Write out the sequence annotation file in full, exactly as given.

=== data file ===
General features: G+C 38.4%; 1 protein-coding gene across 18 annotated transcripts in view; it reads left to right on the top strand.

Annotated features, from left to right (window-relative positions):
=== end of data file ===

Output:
General features: G+C 38.4%; 1 protein-coding gene across 18 annotated transcripts in view; it reads left to right on the top strand.

Annotated features, from left to right (window-relative positions):